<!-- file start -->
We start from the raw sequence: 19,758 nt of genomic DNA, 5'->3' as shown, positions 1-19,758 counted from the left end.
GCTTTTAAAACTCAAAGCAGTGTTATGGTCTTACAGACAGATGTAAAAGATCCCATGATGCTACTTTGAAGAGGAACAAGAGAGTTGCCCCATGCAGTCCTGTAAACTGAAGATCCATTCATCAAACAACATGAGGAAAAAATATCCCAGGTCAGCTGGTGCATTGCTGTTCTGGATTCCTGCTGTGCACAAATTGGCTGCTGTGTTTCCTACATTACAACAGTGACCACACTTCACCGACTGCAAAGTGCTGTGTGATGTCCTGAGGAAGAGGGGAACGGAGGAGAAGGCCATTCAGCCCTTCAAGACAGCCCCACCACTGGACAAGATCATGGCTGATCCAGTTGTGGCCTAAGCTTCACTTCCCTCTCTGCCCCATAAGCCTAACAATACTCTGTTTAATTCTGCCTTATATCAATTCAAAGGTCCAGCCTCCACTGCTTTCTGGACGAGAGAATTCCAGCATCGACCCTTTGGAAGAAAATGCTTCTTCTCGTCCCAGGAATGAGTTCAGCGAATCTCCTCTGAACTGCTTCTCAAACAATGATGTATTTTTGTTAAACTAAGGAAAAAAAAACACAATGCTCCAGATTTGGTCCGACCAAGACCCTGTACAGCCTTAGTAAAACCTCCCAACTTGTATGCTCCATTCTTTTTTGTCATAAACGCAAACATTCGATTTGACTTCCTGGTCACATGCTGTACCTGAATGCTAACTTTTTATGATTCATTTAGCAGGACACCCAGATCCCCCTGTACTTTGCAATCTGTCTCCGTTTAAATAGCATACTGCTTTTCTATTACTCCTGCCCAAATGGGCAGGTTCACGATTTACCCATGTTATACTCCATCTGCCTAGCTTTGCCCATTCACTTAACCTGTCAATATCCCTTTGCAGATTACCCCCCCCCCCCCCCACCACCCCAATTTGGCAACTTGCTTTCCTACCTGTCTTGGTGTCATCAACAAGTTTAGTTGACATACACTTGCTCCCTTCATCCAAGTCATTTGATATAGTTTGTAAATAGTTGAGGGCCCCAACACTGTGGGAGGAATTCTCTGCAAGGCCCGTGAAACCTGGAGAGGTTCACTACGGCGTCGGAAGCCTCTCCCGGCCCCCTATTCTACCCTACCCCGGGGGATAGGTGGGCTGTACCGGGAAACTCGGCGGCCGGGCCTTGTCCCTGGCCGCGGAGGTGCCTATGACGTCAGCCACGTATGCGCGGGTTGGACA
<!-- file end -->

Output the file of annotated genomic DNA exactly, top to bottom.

We start from the raw sequence: 19,758 nt of genomic DNA, 5'->3' as shown, positions 1-19,758 counted from the left end.
GCTTTTAAAACTCAAAGCAGTGTTATGGTCTTACAGACAGATGTAAAAGATCCCATGATGCTACTTTGAAGAGGAACAAGAGAGTTGCCCCATGCAGTCCTGTAAACTGAAGATCCATTCATCAAACAACATGAGGAAAAAATATCCCAGGTCAGCTGGTGCATTGCTGTTCTGGATTCCTGCTGTGCACAAATTGGCTGCTGTGTTTCCTACATTACAACAGTGACCACACTTCACCGACTGCAAAGTGCTGTGTGATGTCCTGAGGAAGAGGGGAACGGAGGAGAAGGCCATTCAGCCCTTCAAGACAGCCCCACCACTGGACAAGATCATGGCTGATCCAGTTGTGGCCTAAGCTTCACTTCCCTCTCTGCCCCATAAGCCTAACAATACTCTGTTTAATTCTGCCTTATATCAATTCAAAGGTCCAGCCTCCACTGCTTTCTGGACGAGAGAATTCCAGCATCGACCCTTTGGAAGAAAATGCTTCTTCTCGTCCCAGGAATGAGTTCAGCGAATCTCCTCTGAACTGCTTCTCAAACAATGATGTATTTTTGTTAAACTAAGGAAAAAAAAACACAATGCTCCAGATTTGGTCCGACCAAGACCCTGTACAGCCTTAGTAAAACCTCCCAACTTGTATGCTCCATTCTTTTTTGTCATAAACGCAAACATTCGATTTGACTTCCTGGTCACATGCTGTACCTGAATGCTAACTTTTTATGATTCATTTAGCAGGACACCCAGATCCCCCTGTACTTTGCAATCTGTCTCCGTTTAAATAGCATACTGCTTTTCTATTACTCCTGCCCAAATGGGCAGGTTCACGATTTACCCATGTTATACTCCATCTGCCTAGCTTTGCCCATTCACTTAACCTGTCAATATCCCTTTGCAGATTACCCCCCCCCCCCCCCACCACCCCAATTTGGCAACTTGCTTTCCTACCTGTCTTGGTGTCATCAACAAGTTTAGTTGACATACACTTGCTCCCTTCATCCAAGTCATTTGATATAGTTTGTAAATAGTTGAGGGCCCCAACACTGTGGGAGGAATTCTCTGCAAGGCCCGTGAAACCTGGAGAGGTTCACTACGGCGTCGGAAGCCTCTCCCGGCCCCCTATTCTACCCTACCCCGGGGGATAGGTGGGCTGTACCGGGAAACTCGGCGGCCGGGCCTTGTCCCTGGCCGCGGAGGTGCCTATGACGTCAGCCACGTATGCGCGGGTTGGACA